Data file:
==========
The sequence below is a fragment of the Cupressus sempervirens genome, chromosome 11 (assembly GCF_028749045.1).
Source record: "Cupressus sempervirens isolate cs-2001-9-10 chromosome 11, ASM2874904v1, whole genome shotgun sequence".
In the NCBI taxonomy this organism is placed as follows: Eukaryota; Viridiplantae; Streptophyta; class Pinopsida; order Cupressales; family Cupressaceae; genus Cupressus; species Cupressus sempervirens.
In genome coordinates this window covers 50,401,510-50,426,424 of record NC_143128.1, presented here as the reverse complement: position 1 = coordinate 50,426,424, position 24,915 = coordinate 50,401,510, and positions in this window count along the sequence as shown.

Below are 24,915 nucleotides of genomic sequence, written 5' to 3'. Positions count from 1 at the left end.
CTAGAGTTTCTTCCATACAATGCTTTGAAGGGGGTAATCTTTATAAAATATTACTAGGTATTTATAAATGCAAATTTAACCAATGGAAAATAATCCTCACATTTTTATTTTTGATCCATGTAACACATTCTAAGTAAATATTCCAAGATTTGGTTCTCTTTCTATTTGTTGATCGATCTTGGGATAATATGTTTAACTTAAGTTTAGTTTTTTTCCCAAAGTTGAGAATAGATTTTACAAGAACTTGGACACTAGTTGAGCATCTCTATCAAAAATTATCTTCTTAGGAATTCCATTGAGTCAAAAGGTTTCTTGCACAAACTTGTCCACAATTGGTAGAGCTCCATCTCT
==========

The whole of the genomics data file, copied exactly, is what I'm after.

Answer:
The sequence below is a fragment of the Cupressus sempervirens genome, chromosome 11 (assembly GCF_028749045.1).
Source record: "Cupressus sempervirens isolate cs-2001-9-10 chromosome 11, ASM2874904v1, whole genome shotgun sequence".
In the NCBI taxonomy this organism is placed as follows: Eukaryota; Viridiplantae; Streptophyta; class Pinopsida; order Cupressales; family Cupressaceae; genus Cupressus; species Cupressus sempervirens.
In genome coordinates this window covers 50,401,510-50,426,424 of record NC_143128.1, presented here as the reverse complement: position 1 = coordinate 50,426,424, position 24,915 = coordinate 50,401,510, and positions in this window count along the sequence as shown.

Below are 24,915 nucleotides of genomic sequence, written 5' to 3'. Positions count from 1 at the left end.
CTAGAGTTTCTTCCATACAATGCTTTGAAGGGGGTAATCTTTATAAAATATTACTAGGTATTTATAAATGCAAATTTAACCAATGGAAAATAATCCTCACATTTTTATTTTTGATCCATGTAACACATTCTAAGTAAATATTCCAAGATTTGGTTCTCTTTCTATTTGTTGATCGATCTTGGGATAATATGTTTAACTTAAGTTTAGTTTTTTTCCCAAAGTTGAGAATAGATTTTACAAGAACTTGGACACTAGTTGAGCATCTCTATCAAAAATTATCTTCTTAGGAATTCCATTGAGTCAAAAGGTTTCTTGCACAAACTTGTCCACAATTGGTAGAGCTCCATCTCT